Tag Archives: life

If this… then…

First of all Happy New Year! I love this time of year. I know, I know, it’s only a calendar date, it has nothing to do with the seasons, the equinoxes, it’s all made up… But still, somehow… It’s New, isn’t it? And there’s something almost irrepressibly optimistic about something New.

I disappeared for a while. That’s kind of symbolic, I think. Various technical complications meant that this site was unreachable for a spell, then reappeared in some bizarre form, and today I have found it again. Funnily enough, I rather feel like I’ve found me again recently, too.

Last year, the year behind me, became rather unfocused towards the end. Or perhaps mono-focused is a better way of putting it. Too much was overlooked and fell by the wayside. I say this without guilt or rancour because it was very positive, if exhausting, and because I don’t believe in regrets, but in lessons learned. This Christmas season has brought a fabulous refocusing.

The mot du jour is balance. And it is I this I shall endeavour to hold onto into 2014.

There we have it – my rather over-worded Resolution. Because, you know, I don’t think it does any of us any harm at all to refocus on a fairly regular basis. Stop, take stock, whittle away what doesn’t make your soul sing, nourish what does…

I was listening to Jack Kornfield today. Again, somewhat by accident, I appear to have managed to sign up for Google Play and I haven’t the faintest idea how to unsubscribe, so I’m making the most of it ๐Ÿ˜‰ And I was very pleasantly surprised to find one of my gurus there.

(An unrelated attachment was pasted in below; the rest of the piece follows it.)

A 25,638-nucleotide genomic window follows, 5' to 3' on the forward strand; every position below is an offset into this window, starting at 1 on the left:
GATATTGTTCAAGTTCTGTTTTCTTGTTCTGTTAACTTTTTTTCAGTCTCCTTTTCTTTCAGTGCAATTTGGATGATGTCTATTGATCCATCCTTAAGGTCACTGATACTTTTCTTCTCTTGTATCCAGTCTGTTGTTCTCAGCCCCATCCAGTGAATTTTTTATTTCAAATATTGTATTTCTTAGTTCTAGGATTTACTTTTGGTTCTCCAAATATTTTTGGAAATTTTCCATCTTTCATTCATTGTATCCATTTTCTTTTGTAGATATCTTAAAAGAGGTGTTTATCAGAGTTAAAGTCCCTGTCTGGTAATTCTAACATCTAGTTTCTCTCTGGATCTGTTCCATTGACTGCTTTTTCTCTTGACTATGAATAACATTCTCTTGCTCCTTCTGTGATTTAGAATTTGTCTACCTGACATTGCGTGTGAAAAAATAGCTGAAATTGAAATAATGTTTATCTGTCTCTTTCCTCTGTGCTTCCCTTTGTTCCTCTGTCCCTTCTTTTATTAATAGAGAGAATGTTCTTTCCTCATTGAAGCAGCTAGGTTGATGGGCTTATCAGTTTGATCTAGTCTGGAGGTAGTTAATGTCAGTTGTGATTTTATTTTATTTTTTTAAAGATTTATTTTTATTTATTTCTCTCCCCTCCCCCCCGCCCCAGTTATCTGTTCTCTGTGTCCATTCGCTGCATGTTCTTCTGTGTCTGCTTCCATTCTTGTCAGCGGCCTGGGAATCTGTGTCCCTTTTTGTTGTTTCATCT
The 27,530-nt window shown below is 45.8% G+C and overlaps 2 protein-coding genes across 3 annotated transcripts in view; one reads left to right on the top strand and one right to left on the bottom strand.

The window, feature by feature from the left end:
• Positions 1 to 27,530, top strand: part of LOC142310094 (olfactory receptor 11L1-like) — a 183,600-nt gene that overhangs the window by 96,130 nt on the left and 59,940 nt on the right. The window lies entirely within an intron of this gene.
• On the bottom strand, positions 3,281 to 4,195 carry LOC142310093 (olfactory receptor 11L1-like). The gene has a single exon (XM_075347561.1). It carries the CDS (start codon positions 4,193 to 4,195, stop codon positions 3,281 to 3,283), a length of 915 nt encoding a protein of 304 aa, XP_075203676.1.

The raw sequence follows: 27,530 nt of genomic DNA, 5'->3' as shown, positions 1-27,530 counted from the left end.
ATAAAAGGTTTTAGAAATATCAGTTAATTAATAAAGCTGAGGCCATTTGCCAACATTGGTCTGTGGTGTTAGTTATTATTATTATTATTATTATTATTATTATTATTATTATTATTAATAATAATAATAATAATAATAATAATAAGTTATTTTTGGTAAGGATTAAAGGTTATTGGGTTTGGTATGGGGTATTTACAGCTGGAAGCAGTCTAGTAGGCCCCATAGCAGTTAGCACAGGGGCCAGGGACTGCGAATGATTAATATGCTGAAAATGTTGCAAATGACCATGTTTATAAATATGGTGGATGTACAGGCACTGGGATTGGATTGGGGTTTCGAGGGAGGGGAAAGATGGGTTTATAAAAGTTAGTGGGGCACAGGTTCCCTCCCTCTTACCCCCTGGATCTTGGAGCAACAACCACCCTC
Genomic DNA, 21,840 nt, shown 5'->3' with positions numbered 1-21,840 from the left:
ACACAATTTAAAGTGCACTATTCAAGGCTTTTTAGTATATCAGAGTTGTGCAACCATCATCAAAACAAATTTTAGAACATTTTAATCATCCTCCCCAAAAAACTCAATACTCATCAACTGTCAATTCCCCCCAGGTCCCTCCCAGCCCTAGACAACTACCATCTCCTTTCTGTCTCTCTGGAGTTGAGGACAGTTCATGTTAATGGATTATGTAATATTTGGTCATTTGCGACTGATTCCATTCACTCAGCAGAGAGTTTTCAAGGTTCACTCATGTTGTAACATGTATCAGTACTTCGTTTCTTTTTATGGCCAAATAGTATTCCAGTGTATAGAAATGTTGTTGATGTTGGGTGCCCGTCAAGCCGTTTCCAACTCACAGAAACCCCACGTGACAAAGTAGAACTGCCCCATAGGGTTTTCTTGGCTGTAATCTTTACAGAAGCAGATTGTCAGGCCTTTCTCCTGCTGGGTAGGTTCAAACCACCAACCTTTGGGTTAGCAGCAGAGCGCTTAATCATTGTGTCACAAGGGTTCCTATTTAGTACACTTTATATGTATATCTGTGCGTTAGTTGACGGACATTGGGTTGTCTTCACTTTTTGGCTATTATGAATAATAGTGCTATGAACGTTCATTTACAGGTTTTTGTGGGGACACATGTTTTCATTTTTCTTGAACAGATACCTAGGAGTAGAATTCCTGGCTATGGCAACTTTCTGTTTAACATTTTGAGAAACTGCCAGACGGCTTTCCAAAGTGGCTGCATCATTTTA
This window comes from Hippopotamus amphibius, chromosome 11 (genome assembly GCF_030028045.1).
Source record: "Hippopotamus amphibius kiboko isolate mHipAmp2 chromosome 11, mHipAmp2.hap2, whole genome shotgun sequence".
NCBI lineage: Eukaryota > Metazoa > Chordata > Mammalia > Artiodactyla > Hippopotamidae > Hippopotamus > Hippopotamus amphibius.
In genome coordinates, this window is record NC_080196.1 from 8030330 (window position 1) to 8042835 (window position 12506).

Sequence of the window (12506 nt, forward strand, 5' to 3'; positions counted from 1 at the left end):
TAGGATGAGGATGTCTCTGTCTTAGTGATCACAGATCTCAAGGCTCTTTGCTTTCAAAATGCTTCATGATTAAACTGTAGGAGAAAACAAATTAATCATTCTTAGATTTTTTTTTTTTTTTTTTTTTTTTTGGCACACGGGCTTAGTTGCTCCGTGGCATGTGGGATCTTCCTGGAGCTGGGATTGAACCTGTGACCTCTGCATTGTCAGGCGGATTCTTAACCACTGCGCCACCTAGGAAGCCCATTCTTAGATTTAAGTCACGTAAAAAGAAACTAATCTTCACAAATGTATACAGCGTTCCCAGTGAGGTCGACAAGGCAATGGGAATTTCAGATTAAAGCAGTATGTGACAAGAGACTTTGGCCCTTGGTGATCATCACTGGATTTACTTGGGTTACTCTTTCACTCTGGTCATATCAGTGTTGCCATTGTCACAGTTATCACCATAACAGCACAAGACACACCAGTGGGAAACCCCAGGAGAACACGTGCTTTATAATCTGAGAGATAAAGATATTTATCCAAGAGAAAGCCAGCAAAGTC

And the part that stopped me mid-mushroom chopping was breathtakingly simple.

It always is, isn’t it?

And then, when you try to explain it to somebody, you’re in danger of being considered a simpleton yourself.

I’ll give it a shot anyway.

He said this:

If this…. then that.

If not this… then not that.

And, he said, that’s life.

It is a simple string of actions and consequences.

But the problems (and I’m no longer paraphrasing Mr Kornfield here) begin the moment we start to personalise those actions – your actions, my actions, his actions – we get into hot water. Forget all that, it mires you in anguish, anger, guilt, the desire for vengeance. And the only thing any of that will do is keep you locked in that time.

In that past.

In that last year.

Why not try:

If I let it go, then I can move on.

See, I said it was simple. And I’m not convinced I’ve conveyed it the way it makes sense in my head. I mean, I hope it’s obvious that if your actions were detrimental to another, you make amends, you make your peace, you take your lesson and you move on a better person. Or that if you were the person ‘wronged’, you can forgive, whether it is desired by the other person or not, take your lesson and move on a stronger person… Those parts, I hope, don’t need saying.

After all, as wonderful Jack says:

“In the end, just three things matter:

How well we have lived
How well we have loved
How well we have learned to let goโ€



My Two Wolves